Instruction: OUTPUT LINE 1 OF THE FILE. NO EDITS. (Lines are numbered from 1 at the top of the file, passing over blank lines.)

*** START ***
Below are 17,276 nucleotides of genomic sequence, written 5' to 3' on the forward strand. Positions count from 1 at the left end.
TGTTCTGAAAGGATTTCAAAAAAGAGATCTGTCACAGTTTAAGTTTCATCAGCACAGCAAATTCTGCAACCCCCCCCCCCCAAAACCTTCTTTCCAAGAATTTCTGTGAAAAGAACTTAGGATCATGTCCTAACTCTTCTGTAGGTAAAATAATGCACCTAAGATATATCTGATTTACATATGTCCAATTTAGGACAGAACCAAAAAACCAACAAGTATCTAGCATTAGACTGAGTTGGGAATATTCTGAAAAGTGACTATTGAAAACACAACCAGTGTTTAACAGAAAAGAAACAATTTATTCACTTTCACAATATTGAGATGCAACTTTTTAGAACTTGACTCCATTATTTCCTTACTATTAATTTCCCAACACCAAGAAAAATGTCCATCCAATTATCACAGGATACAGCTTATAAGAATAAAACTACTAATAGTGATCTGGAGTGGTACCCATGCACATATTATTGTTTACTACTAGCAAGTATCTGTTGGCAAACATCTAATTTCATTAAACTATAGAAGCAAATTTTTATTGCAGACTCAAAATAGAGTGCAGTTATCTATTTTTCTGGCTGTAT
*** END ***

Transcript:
Below are 17,276 nucleotides of genomic sequence, written 5' to 3' on the forward strand. Positions count from 1 at the left end.